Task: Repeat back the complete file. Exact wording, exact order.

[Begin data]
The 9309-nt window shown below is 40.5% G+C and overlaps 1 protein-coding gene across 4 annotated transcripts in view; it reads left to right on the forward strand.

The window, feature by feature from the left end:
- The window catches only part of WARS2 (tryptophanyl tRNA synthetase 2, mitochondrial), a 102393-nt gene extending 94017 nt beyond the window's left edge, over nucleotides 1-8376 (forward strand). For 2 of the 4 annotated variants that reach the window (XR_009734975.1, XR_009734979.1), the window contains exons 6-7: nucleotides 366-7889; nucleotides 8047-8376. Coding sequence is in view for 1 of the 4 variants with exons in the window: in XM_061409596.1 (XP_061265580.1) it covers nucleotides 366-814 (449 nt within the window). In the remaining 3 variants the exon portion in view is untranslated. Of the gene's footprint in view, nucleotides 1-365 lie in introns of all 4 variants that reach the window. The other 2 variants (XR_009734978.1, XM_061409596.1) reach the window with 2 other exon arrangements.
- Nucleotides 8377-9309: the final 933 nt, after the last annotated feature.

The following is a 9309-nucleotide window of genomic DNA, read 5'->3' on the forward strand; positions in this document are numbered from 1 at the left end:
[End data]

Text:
The 9309-nt window shown below is 40.5% G+C and overlaps 1 protein-coding gene across 4 annotated transcripts in view; it reads left to right on the forward strand.

The window, feature by feature from the left end:
- The window catches only part of WARS2 (tryptophanyl tRNA synthetase 2, mitochondrial), a 102393-nt gene extending 94017 nt beyond the window's left edge, over nucleotides 1-8376 (forward strand). For 2 of the 4 annotated variants that reach the window (XR_009734975.1, XR_009734979.1), the window contains exons 6-7: nucleotides 366-7889; nucleotides 8047-8376. Coding sequence is in view for 1 of the 4 variants with exons in the window: in XM_061409596.1 (XP_061265580.1) it covers nucleotides 366-814 (449 nt within the window). In the remaining 3 variants the exon portion in view is untranslated. Of the gene's footprint in view, nucleotides 1-365 lie in introns of all 4 variants that reach the window. The other 2 variants (XR_009734978.1, XM_061409596.1) reach the window with 2 other exon arrangements.
- Nucleotides 8377-9309: the final 933 nt, after the last annotated feature.

The following is a 9309-nucleotide window of genomic DNA, read 5'->3' on the forward strand; positions in this document are numbered from 1 at the left end: